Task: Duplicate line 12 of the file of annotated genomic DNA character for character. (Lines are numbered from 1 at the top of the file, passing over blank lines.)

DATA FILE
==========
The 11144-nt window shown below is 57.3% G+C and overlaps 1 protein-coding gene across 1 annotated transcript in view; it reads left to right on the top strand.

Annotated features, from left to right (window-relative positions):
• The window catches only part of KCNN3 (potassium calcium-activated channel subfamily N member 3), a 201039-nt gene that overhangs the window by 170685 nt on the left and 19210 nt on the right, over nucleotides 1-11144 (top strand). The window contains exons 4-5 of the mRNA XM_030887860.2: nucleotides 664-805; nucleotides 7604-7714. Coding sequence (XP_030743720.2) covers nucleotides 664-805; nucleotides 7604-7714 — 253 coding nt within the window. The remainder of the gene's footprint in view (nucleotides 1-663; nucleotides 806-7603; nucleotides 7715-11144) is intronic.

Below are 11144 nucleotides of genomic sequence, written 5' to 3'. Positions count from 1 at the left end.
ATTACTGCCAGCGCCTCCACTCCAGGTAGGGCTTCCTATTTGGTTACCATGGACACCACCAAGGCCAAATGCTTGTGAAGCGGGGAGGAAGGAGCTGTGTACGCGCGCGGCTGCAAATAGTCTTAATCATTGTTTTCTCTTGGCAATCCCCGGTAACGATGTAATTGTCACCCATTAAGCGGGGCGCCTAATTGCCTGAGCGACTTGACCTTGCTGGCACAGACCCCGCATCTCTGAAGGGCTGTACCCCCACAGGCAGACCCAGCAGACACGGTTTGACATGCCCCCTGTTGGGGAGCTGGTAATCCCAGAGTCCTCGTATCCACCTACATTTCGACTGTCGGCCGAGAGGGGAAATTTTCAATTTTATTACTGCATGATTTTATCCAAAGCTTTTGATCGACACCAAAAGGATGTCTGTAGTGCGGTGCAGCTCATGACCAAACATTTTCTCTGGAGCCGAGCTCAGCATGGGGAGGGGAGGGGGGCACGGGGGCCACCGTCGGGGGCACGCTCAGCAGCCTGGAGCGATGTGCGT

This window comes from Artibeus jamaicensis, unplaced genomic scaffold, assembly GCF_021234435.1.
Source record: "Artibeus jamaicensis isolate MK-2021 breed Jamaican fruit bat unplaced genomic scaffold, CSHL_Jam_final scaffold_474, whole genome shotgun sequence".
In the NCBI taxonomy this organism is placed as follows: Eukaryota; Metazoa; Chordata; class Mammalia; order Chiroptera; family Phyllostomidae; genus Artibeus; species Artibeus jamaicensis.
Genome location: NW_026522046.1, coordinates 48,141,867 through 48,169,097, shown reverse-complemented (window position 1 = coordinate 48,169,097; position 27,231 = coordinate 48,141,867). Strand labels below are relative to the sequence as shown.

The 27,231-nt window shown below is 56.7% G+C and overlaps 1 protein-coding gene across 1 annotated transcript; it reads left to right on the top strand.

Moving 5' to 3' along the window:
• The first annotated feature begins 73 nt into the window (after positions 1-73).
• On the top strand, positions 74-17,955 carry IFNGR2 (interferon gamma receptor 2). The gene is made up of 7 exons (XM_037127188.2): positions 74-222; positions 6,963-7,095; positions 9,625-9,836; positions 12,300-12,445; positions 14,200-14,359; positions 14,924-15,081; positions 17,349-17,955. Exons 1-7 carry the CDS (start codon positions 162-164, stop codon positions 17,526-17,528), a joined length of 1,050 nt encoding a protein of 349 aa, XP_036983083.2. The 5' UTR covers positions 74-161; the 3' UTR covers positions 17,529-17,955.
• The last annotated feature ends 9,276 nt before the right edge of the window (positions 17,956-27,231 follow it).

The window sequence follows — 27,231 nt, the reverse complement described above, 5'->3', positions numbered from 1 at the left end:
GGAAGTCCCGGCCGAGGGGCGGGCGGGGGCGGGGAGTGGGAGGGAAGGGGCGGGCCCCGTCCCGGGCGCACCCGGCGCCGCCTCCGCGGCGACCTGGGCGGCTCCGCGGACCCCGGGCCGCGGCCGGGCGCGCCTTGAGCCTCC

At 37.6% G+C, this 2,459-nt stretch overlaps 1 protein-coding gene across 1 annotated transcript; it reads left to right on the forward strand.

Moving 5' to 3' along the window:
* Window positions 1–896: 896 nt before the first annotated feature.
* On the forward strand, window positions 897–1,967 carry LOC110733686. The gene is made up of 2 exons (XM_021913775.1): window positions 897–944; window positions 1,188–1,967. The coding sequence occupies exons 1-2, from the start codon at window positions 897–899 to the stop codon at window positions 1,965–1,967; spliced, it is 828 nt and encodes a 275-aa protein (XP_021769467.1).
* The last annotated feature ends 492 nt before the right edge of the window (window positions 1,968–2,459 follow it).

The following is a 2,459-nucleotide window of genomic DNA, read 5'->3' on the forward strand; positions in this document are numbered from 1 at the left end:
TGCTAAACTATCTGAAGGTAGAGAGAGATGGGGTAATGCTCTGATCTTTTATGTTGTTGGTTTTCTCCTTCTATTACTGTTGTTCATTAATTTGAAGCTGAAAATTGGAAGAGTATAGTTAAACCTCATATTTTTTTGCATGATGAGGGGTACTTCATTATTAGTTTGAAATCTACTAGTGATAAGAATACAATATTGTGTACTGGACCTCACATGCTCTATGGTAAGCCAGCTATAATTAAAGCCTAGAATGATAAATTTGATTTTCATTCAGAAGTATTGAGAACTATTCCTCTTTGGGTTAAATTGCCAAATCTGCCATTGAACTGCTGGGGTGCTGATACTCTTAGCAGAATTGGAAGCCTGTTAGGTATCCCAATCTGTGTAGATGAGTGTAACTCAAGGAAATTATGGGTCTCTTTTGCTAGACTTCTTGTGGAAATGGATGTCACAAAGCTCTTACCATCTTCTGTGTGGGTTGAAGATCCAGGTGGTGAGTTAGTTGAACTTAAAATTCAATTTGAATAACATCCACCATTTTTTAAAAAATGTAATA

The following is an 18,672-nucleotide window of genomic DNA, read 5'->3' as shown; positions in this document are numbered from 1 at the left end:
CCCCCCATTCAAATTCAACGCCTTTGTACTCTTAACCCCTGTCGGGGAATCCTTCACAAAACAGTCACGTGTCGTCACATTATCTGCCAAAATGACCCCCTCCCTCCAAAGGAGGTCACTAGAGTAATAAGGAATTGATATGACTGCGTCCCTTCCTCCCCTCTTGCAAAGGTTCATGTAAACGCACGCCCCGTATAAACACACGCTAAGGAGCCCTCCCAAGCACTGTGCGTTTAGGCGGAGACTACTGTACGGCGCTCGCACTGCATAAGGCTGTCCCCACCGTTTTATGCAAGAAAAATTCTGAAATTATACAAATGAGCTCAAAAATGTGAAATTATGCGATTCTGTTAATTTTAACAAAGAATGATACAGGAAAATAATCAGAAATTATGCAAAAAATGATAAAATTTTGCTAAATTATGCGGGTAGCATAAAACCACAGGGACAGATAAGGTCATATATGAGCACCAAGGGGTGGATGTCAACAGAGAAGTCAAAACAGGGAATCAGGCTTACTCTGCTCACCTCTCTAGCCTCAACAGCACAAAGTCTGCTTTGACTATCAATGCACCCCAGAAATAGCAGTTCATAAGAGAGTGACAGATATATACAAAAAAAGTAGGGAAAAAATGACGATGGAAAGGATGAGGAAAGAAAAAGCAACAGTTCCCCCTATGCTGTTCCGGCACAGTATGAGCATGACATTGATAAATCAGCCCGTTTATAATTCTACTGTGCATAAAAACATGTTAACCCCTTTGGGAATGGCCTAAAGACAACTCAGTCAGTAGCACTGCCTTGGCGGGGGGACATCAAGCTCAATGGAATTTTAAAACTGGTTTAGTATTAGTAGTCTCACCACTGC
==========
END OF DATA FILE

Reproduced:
• The first annotated feature begins 73 nt into the window (after positions 1-73).